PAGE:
As sarcomas are rare cancers, you should always be referred for treatment at a specialist sarcoma unit where a team of specialist doctors and others work together. This is known as a multidisciplinary team (MDT) and will include:
- a surgeon who specialises in sarcomas
- an oncologist who specialises in cancer treatments such as chemotherapy, radiotherapy and biological therapy
- a pathologist who specialises in diagnosing disease by looking at body tissue and cells
- a radiologist who analyses x-rays and scans
- a specialist nurse who gives information and support.
The multidisciplinary team may also include other healthcare professionals such as a dietitian, physiotherapist, therapy radiographer, occupational therapist and a psychologist or counsellor.
Your doctors will take into account your general health and the type, stage and grade of the sarcoma when they discuss your treatment options with you.
Surgery is the most common treatment. If the soft tissue sarcoma is small and it is possible to remove it completely, surgery may be used on its own.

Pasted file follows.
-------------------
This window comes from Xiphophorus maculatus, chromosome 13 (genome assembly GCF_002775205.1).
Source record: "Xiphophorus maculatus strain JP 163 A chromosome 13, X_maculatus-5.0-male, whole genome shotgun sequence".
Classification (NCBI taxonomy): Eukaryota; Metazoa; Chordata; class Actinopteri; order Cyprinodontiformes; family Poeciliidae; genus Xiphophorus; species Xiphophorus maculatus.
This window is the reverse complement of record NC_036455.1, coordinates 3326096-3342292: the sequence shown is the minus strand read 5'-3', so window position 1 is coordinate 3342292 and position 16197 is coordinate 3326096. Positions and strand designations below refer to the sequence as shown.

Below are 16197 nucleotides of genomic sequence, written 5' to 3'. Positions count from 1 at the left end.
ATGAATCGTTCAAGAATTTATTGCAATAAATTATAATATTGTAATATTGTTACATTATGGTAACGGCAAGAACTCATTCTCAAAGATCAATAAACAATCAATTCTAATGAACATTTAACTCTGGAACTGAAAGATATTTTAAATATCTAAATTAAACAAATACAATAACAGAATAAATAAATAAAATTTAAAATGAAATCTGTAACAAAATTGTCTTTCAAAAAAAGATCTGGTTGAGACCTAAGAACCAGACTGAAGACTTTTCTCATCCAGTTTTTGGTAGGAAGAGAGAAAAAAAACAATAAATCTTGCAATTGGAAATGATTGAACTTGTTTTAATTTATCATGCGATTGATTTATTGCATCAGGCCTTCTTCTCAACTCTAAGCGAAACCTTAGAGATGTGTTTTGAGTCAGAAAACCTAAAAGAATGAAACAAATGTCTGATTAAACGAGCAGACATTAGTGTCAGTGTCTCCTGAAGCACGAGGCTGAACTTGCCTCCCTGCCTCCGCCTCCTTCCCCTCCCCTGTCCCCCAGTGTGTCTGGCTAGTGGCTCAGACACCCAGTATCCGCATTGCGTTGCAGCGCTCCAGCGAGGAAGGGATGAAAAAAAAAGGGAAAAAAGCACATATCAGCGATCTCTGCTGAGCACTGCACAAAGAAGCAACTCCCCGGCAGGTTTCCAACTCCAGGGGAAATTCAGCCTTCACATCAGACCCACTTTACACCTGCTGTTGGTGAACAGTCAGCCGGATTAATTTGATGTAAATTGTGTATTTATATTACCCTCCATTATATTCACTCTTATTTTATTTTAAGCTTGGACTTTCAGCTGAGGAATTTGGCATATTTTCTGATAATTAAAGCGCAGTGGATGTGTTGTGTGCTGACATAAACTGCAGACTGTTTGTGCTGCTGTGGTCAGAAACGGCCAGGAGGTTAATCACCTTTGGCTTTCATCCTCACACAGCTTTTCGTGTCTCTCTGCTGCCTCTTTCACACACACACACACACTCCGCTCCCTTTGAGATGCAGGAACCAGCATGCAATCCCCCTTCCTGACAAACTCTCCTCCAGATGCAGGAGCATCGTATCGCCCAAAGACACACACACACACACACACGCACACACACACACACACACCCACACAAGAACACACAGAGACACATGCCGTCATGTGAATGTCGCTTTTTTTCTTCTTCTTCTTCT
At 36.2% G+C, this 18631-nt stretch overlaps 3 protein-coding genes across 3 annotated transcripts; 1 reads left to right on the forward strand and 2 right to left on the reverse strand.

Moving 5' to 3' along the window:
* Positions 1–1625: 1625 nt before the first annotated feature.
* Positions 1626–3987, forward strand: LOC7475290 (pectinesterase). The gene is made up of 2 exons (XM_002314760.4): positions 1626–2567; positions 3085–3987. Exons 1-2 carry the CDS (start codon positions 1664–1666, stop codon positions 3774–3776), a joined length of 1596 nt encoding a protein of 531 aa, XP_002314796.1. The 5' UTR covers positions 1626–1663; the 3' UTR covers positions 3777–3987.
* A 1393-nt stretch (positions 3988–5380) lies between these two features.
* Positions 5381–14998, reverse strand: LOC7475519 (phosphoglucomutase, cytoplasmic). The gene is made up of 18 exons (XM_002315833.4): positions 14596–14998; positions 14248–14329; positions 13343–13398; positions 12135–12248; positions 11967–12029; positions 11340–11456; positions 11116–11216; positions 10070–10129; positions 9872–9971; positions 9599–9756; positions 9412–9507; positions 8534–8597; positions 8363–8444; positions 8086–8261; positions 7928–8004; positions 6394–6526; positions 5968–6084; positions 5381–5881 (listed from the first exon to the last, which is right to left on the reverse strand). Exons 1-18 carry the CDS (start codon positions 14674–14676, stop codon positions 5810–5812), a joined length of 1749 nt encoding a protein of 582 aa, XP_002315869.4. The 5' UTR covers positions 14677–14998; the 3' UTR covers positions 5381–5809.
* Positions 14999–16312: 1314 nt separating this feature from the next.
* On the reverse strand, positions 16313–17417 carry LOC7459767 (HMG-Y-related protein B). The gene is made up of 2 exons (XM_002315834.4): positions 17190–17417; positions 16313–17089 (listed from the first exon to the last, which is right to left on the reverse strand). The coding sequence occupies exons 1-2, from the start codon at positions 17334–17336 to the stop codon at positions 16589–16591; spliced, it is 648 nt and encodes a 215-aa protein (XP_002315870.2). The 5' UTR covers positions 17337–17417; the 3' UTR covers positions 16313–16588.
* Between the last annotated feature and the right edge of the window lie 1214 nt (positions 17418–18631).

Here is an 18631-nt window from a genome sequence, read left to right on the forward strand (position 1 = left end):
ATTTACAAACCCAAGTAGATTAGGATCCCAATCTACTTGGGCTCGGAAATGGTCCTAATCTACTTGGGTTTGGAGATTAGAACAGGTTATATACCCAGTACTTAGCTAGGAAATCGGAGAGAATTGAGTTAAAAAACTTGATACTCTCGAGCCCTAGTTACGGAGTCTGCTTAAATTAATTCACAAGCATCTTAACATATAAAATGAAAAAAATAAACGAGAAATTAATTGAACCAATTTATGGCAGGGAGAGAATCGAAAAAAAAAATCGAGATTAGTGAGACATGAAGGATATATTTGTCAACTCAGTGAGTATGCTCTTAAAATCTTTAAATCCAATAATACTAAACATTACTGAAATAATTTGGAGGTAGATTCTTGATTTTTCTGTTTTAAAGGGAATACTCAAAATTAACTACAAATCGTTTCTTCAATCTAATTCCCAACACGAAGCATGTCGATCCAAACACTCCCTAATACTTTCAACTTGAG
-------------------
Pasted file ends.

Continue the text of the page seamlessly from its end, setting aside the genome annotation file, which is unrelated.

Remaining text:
For larger sarcomas, and where there may be a possibility of cancer cells being left behind, radiotherapy is usually used as well as surgery. Radiotherapy may be given before the operation to shrink the tumour and make it easier to remove.
It may also be used afterwards to try to destroy any cancer cells that may not have been removed.
Sometimes, radiotherapy is used on its own or in combination with chemotherapy to treat more advanced sarcomas that can’t be removed.
Chemotherapy may sometimes be given before surgery to shrink the tumour. For some types of sarcoma, it may also be given after surgery to try to destroy any cancer cells that have not been removed. Chemotherapy may also be used if the sarcoma has already spread or comes back after initial treatment.
For gastrointestinal stromal tumours, a targeted therapy called imatinib (Glivec®) may be used before or after surgery.